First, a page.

H. Neal Glanville: ‘You’ll never guess what’s in our car’

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H. Neal Glanville

H. Neal Glanville's column appears in the Craig Daily Press on Mondays.

Attention, children of the Glanville girls, the following was performed on a closed stretch of private property by a semi-trained professional.

Thirty odd years ago, during the winter of colder than the bat tails of …, several families, including my own, were truly up against it.

Not much money for bills, though the people we owed in town gladly accepted any payment we could make.

Pride kept us, especially me, from letting anyone know just how tough things were when January started looking at February.

A plan began taking form: someone would venture out and “acquire” some fresh meat.

Each time we discussed who, what, when or where all sorts of “I wants” would come up.

How in the name of criminal activity can you even think once you’ve made this choice it’s going to be a delicatessen out there?

The back and forth about gas money and whose vehicle had me boiling my own wallet for lunch. I’d mention whose wife/girlfriend kept bringing these tid-bits up, but that would be a teeny, tiny bit embarrassing for the well-known older guy.

The plan still hadn’t formed completely, but I had to get the taste of wallet out of my mouth so I kinda sorta commandeered the Volkswagen bug your grandmother had purchased the summer before, loaded your grandma, mothers and Aunt Melissa up and went to Uncle Roy’s to charge some gas. Charging gas to commit a crime — I can feel a top 10 dumbest trophy comin’ my way.

The part still forming went unformed until we, excuse me, I, “found” the fresh meat we’d been looking for.

The member of our outlaw band that was allowing his garage to be used as a locker/processing plant had forgotten to tell his wife of the group’s intentions, and if we’d come back in 15 minutes, he’d have the miscommunication cleared up.

He was a heck of a salesman, so I had no doubt he could, but what to do in the meantime?

One doesn’t drive around town with “found” meat in your forward facing trunk, but right around the corner was Browns Café.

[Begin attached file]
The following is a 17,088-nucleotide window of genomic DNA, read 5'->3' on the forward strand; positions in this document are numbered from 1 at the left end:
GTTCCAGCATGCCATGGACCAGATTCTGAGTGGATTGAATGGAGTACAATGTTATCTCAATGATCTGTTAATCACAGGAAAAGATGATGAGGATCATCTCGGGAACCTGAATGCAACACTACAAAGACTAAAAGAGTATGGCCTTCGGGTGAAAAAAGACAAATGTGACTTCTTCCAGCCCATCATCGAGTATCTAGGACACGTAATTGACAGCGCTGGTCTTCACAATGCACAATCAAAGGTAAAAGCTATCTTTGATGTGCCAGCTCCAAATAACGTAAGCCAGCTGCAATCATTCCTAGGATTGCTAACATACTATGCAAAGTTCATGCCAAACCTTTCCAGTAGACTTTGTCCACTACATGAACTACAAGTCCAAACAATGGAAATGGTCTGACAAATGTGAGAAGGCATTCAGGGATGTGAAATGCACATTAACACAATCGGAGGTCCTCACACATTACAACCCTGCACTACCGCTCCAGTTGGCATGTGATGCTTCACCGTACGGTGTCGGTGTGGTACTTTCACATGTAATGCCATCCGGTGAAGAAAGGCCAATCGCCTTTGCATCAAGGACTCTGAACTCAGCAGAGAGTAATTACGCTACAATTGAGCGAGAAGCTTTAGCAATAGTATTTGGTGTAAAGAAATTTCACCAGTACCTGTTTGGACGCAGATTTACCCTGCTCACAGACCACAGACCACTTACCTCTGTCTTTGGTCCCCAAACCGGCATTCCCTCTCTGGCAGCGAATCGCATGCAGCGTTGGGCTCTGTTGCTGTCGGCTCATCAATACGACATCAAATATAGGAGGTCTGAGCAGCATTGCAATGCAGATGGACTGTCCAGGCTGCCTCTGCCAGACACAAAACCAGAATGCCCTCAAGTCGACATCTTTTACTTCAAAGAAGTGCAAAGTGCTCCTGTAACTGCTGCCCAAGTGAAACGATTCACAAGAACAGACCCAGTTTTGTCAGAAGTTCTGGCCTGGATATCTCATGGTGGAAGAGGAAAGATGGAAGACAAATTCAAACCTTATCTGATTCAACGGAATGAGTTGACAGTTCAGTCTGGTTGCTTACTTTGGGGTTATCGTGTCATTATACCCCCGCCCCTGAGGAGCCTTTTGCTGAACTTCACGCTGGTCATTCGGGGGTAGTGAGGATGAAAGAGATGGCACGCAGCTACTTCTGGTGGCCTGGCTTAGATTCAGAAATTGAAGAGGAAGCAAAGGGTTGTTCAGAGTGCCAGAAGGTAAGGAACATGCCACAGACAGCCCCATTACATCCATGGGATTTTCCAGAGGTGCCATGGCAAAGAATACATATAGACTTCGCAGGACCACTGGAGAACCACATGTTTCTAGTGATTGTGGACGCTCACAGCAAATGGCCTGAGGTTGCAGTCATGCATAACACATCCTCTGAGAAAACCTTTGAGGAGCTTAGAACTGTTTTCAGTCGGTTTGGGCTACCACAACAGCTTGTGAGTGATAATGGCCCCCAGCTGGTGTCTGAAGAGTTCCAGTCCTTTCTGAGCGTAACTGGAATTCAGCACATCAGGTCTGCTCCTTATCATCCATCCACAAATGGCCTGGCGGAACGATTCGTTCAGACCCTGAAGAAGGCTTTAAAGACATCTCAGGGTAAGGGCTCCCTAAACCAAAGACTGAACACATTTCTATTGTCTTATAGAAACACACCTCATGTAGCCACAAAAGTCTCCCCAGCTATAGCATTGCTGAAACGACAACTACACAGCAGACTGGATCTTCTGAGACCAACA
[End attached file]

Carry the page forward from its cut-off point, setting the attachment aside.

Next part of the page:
Browns was famous to adults for one thing, but to your moms, it was the whipped cream on top of their hot chocolate that made them legendary.

So in we went, and as your moms are now aware, it’s no easy task to rid multiple children of their winter coats, gloves and such, as they awaited mountains of whipped cream.

As they began their climb up the creamy mountain top who should have walked in but two, yup two, of Colorado’s finest Fish and Game officers.

Where did they choose to sit? Yup, the very next booth. I couldn’t quite hear the sound of the jail door sliding shut, but that particular noise keys make as the clang together was getting louder and louder.

“Well, hello girls” the older of the two asked.

“Is that hot chocolate you’re sharing with your dad before he goes to the big house?” I thought I heard.

The girls seemed to revel in my pain and panic, “You’ll never guess what’s in our car” one of them chanted.

I’ll allow the one responsible to accept credit where the credit is due.

The chant got louder as the sisters joined in.

“You’ll never guess what’s in our car.”

As I finish this up, my heart rate is a little quicker than normal and my anti-persperent is getting a C+ for effectiveness.

But I’m laughing and crying aloud as I remember dragging three girls out of Browns Café chanting “You’ll never guess what’s in our car.”

Hey, you be careful out there.

P. S. Thanks for the gas, Roy.

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